Welcome to The In-App Purchase Inspector - our regular look at free-to-play games from the consumer's perspective.
Each installment, we'll be looking at the incentives or pressure applied to make in-app purchases, their perceived value, the expansion offered by the IAPs and the overall value of the experience.
The end goal will be to see whether the game makes a good enough case for us to part with our cash, or whether players are content - or engaged enough - to 'freeload'.
This week, we take a look at Blizzard's free-to-play card battler Hearthstone: Heroes of Warcraft.
From the outset, it's abundantly clear that Hearthstone is a big budget project.
A far cry from the typical, muted, and low-strategy mobile F2P card battler, Hearthstone wears its Blizzard heritage proudly on its sleeve and is closer in feel, execution, and player-targeting to Magic: The Gathering than it is to Rage of Bahamut.
Hearthstone gives players the option to unlock and choose between nine different decks, each corresponding to a job - and famous hero - from the lore of Warcraft.
The decks are tailored to different playstyles, but each employs a similar assortment of minion, spell, and weapon cards. This leads to a unified feel in mechanics despite the tremendous amount of customisation possible in a deck.
Hearthstone challenges veteran players thanks to its emphasis on skill over disposable income.
Matches are played either against AI opponents (Practice) or real-time against other players in either casual or ranked matches. For the truly ambitious, there's an Arena mode that pits "drafted" (or constructed) decks of random heroes and select cards against opponents who drew from the same pool of potentials.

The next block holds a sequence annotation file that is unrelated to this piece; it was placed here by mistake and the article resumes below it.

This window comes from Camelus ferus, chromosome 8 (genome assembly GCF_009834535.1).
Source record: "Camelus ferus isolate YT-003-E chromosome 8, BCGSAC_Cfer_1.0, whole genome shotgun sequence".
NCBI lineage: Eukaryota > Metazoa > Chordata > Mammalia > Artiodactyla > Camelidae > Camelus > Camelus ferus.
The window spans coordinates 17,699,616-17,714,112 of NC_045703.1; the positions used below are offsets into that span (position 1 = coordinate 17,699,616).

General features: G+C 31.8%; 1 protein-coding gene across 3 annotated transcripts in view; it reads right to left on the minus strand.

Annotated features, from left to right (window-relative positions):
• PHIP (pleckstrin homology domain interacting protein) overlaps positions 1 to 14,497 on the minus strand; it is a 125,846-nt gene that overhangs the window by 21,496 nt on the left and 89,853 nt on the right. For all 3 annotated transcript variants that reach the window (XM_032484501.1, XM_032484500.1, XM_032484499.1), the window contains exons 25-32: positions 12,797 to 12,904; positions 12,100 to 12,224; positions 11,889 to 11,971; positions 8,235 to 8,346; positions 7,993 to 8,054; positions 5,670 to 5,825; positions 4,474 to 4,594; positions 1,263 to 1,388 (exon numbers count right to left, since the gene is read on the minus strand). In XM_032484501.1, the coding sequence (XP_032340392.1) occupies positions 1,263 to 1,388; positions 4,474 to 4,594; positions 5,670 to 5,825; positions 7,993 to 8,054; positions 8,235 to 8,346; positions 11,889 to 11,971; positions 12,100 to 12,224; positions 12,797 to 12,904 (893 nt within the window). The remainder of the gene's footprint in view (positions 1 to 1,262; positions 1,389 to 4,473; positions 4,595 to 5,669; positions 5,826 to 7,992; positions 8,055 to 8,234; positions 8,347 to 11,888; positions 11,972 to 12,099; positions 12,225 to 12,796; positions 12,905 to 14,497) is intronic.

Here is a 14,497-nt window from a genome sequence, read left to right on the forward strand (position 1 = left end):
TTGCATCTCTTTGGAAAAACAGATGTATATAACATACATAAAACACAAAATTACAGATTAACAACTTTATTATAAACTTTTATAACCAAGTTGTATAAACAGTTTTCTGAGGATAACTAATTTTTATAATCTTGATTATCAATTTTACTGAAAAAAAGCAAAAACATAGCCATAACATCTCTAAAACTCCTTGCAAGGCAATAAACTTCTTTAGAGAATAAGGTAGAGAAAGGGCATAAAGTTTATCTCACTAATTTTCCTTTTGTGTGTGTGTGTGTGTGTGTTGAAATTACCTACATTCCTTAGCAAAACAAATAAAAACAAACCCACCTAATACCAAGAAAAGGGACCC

In PvP matches, Hearthstone does a fair job of matching players based on their rank - so there's a lot of potential game here to play with for free - especially since play in Hearthstone is refreshingly ungated by energy bars, stamina, or similar mechanics.
Incentives/pressure to make purchases
There's only one currency in Hearthstone, Gold, and there are two uses for it: buying packs of cards and buying entrance into the Arena.
A pack of cards costs 100 Gold, but multiple pack options are available for real-world money. Two packs cost players $2.99 / £1.99, while seven packs are available for $9.99 / £6.99. From there, 15 packs run $19.99 / £13.99 and the maximum IAP - 40 packs - costs $49.99 / £34.99.
Each pack contains 5 "Expert" Cards, with at least one guaranteed to be Rare or better (Epic, Legendary).
Gold and cards are earned abundantly in-game, and for my test run I focused on buying packs rather than making Arena runs.
As such, I unlocked 10 packs worth of cards for free - netting 40 cards just for sinking a few hours into Hearthstone.
The games I played to earn these cards were enjoyable, but time consuming - so impatient players might decide to spend $10 or $20 on Hearthstone to quickly fill out their decks.
The Arena, however, provides its own draw toward IAPs as one can only gain access to it after unlocking all decks (a relatively trivial task) and it has the potential to pay out big time.
A player can buy entrance to the Arena for either $1.99 or 150 Gold - roughly a day-and-a-half's worth of accumulated currency - and each Arena run rewards players with the minimum of one pack of cards and some Gold.
So even if a player loses three matches straight, they'll still (roughly) get their money’s worth given the cost of packs.
Perceived value of in-app purchases
Hearthstone knows its audience well, and it's targeting core to mid-core CCG players.
As such, Blizzard put a good amount of value in each IAP, and players are guaranteed to walk away with at least two rare cards for the smallest in-app purchase.
If these high-value cards aren’t usable in a player's preferred decks, they can always refine them down in the Crafting system and use the Arcane Dust generated to create new cards.